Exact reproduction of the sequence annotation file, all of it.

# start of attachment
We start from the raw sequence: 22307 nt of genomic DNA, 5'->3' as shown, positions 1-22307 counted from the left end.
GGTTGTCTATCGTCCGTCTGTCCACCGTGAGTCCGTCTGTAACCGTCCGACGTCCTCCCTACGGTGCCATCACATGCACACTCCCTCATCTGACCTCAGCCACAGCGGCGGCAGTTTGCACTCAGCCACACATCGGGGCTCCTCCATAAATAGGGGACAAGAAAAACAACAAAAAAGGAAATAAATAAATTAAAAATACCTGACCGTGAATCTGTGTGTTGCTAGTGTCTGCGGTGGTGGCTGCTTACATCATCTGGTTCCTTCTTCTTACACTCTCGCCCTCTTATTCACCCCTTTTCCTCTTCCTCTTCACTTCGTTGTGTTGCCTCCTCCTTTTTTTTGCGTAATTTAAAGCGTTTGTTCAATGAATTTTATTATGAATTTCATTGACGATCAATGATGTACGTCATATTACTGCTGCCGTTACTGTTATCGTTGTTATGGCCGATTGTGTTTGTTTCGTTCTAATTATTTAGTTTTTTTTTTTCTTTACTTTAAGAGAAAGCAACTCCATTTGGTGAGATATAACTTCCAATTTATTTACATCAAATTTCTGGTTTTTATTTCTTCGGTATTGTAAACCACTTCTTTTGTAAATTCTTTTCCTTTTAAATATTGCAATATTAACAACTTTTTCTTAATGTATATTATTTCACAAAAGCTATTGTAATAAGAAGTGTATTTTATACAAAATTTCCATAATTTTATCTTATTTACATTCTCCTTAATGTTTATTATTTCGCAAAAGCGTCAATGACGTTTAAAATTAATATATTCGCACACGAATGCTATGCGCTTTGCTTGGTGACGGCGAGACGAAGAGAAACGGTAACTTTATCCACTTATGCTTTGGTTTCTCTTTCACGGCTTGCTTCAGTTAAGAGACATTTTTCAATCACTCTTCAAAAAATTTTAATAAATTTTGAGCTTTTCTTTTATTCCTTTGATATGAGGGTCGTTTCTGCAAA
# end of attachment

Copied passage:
We start from the raw sequence: 22307 nt of genomic DNA, 5'->3' as shown, positions 1-22307 counted from the left end.
GGTTGTCTATCGTCCGTCTGTCCACCGTGAGTCCGTCTGTAACCGTCCGACGTCCTCCCTACGGTGCCATCACATGCACACTCCCTCATCTGACCTCAGCCACAGCGGCGGCAGTTTGCACTCAGCCACACATCGGGGCTCCTCCATAAATAGGGGACAAGAAAAACAACAAAAAAGGAAATAAATAAATTAAAAATACCTGACCGTGAATCTGTGTGTTGCTAGTGTCTGCGGTGGTGGCTGCTTACATCATCTGGTTCCTTCTTCTTACACTCTCGCCCTCTTATTCACCCCTTTTCCTCTTCCTCTTCACTTCGTTGTGTTGCCTCCTCCTTTTTTTTGCGTAATTTAAAGCGTTTGTTCAATGAATTTTATTATGAATTTCATTGACGATCAATGATGTACGTCATATTACTGCTGCCGTTACTGTTATCGTTGTTATGGCCGATTGTGTTTGTTTCGTTCTAATTATTTAGTTTTTTTTTTTCTTTACTTTAAGAGAAAGCAACTCCATTTGGTGAGATATAACTTCCAATTTATTTACATCAAATTTCTGGTTTTTATTTCTTCGGTATTGTAAACCACTTCTTTTGTAAATTCTTTTCCTTTTAAATATTGCAATATTAACAACTTTTTCTTAATGTATATTATTTCACAAAAGCTATTGTAATAAGAAGTGTATTTTATACAAAATTTCCATAATTTTATCTTATTTACATTCTCCTTAATGTTTATTATTTCGCAAAAGCGTCAATGACGTTTAAAATTAATATATTCGCACACGAATGCTATGCGCTTTGCTTGGTGACGGCGAGACGAAGAGAAACGGTAACTTTATCCACTTATGCTTTGGTTTCTCTTTCACGGCTTGCTTCAGTTAAGAGACATTTTTCAATCACTCTTCAAAAAATTTTAATAAATTTTGAGCTTTTCTTTTATTCCTTTGATATGAGGGTCGTTTCTGCAAA